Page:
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10 Must Reads for the CRE Industry Today (August 28, 2019)

WeWork is having trouble keeping its top human resource managers, reports Business Insider. The Wall Street Journal looks at how the vacation-home rental market is changing due to the growing supply of homes available for rent and the rise of home-listing sites. These are among today's must reads from around the commercial real estate industry.

  1. WeWork Has Reportedly Been Bleeding HR Managers in the Last Year, And Some Are Pointing Fingers at CEO Adam Neumann “Even as WeWork is gearing up for an initial public offering and hiring slews of new people, it's having trouble retaining its top human resources managers, The Information reported on Tuesday. (Business Insider)
  2. Airbnb Muscling Aside Brokers for Hamptons Summer Business “In the Hamptons, changing tastes in favor of shorter vacations, a growing supply of homes available for rent and the rise of the home-listing sites have upended what had been a reliable source of summer income for local brokers.” (Wall Street Journal, subscription required)
  3. Showing Off With the Hotel Flagship “In an increasingly saturated hospitality world where hotels must compete for attention from clients and investors, Flagships give operators the opportunity to put on a show, offering innovative designs, services and amenities.” (The New York Times)
  4. 10 Fundamentals Beginning Real Estate Investors Should Know “Starting as a real estate investor can be a daunting task. Markets are usually already established—and trying to break into an established field takes time and effort. Many times, newcomers aren't aware of everything that's going on, which can leave them scrambling to find out themselves or to recover from a surprise.” (Forbes)
  5. De Blasio Pushes Plan to Restrict Hotel Development “Mayor Bill de Blasio has asked the city’s planning department to draft a proposal outlining how to implement a citywide special permit for hotel development, just a few months after a major hotel union endorsed and financially contributed to de Blasio’s presidential campaign.” (Crain’s New York Business)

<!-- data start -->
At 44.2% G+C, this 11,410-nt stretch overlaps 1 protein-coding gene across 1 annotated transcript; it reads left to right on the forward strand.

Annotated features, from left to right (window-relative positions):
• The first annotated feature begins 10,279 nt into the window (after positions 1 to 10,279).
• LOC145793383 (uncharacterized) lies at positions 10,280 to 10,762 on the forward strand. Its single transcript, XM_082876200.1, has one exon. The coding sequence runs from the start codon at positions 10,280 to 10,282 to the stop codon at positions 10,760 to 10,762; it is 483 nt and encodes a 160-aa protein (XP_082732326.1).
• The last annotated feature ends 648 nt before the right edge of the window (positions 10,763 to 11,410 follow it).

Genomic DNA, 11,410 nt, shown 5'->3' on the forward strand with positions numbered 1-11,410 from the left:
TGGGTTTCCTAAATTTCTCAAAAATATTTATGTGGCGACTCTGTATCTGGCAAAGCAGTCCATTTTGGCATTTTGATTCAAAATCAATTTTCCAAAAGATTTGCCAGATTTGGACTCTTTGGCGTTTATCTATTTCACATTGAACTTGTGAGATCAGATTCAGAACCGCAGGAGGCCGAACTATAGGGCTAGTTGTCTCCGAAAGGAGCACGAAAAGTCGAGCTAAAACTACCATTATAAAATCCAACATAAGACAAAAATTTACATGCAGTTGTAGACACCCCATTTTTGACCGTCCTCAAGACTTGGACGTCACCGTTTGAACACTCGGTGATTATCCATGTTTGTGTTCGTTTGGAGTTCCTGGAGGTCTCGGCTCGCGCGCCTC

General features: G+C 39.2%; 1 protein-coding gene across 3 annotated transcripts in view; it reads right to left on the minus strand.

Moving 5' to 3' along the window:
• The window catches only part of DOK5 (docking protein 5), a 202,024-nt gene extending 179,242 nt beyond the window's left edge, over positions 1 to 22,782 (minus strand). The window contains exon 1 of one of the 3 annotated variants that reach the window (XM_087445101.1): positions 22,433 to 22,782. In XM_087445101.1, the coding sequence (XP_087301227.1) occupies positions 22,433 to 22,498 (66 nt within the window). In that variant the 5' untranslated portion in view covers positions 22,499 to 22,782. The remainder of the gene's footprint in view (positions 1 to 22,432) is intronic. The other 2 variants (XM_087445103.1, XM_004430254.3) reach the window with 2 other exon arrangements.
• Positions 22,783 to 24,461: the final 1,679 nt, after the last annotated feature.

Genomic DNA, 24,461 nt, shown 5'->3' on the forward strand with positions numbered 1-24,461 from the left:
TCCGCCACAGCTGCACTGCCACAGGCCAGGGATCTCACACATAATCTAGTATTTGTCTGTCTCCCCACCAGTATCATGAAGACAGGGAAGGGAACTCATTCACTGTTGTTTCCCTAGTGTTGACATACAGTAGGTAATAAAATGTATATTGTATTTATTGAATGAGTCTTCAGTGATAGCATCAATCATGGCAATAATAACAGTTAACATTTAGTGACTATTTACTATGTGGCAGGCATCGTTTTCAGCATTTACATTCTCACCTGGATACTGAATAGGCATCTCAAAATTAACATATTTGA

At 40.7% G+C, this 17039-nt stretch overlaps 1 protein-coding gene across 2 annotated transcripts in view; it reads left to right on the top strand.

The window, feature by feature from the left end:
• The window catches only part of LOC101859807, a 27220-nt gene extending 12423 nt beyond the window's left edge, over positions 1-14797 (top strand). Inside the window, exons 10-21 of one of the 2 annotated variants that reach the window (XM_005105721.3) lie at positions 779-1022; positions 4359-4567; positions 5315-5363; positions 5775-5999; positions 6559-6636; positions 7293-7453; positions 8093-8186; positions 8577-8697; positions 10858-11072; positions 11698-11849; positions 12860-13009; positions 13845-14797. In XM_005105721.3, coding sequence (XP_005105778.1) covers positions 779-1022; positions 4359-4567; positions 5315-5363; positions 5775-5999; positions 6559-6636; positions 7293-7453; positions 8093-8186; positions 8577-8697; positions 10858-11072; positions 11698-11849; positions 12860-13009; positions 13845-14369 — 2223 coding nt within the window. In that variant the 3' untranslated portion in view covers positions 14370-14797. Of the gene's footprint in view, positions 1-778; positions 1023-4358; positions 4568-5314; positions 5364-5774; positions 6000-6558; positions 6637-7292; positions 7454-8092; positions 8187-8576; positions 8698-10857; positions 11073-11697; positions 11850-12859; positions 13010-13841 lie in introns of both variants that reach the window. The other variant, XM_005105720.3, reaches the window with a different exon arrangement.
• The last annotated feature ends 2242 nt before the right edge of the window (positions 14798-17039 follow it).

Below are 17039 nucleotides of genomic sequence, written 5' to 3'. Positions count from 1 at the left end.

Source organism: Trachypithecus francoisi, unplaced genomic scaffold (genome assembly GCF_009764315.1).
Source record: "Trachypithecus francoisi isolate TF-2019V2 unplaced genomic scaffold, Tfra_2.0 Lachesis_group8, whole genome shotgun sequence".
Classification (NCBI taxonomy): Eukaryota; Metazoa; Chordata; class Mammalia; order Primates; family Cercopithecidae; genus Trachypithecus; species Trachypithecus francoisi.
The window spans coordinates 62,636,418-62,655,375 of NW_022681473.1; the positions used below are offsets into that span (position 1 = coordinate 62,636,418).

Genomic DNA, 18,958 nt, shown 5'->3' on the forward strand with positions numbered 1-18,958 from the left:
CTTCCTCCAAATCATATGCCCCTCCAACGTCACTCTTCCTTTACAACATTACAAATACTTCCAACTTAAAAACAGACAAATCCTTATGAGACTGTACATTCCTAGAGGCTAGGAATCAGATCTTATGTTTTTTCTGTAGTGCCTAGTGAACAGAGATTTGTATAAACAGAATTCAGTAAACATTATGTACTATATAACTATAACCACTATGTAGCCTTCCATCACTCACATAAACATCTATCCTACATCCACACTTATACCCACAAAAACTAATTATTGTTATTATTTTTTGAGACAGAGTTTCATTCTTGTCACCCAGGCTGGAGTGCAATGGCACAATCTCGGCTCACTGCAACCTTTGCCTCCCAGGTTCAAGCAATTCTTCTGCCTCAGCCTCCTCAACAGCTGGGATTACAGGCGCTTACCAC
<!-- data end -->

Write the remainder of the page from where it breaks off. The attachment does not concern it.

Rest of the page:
6. Here's Why High-Net-Worth Individuals Might Choose To Rent Instead Of Buy In NYC “As the Manhattan sales market continues to slow, developers in the area are seeing a growth in the luxury rental space, and are following through by building rental properties that have condo-level amenities and activities that go beyond a wine and cheese hour.” (Forbes)
  7. WeWork Acquires Co-Working Rival Spacious “WeWork, now known as The We Company, announced this morning the acquisition of a rival co-working business, Spacious. The three-year-old, New York-based startup turns restaurants that sit empty during the day into co-working spaces, and is one of several niche co-working startups — like Convene, Knotel, Industrious, The Yard, The Wing and Alley, for example.” (Tech Crunch)
  8. How Fast Are Brokers Adopting New Technologies? “The real estate industry has been slow to adopt new technologies, and in many cases, industry veterans don’t see new technologies as a necessity. Not only so veterans like George Mantor, real estate expert and broker, believe technology won’t replace brokerage, they actually see it as potentially detrimental to the relationships that drive deals.” (GlobeSt.com)
  9. Rent Concessions Near 20-Year Lows But Evident in Some Markets “Nationwide, the percentage of units offering rental concessions is at some of its lowest levels in nearly two decades. Still, some markets–mostly the country’s big construction centers–are offering concessions at notably higher rates, according to a study by RealPage.” (GlobeSt.com)
  10. Yield Curve Inversion Might Portend, But Doesn’t Predict, Recession “Will there be another recession? Of course—eventually. How soon? No one knows. There’s a lot we can’t necessarily understand or predict about the economy and the current business cycle. But in a new report, Cushman & Wakefield brings clarity to something that has lots of people nervous, even though (or perhaps because) they don’t really understand it: The yield curve and its recent run of inversion.” (Commercial Property Executive)
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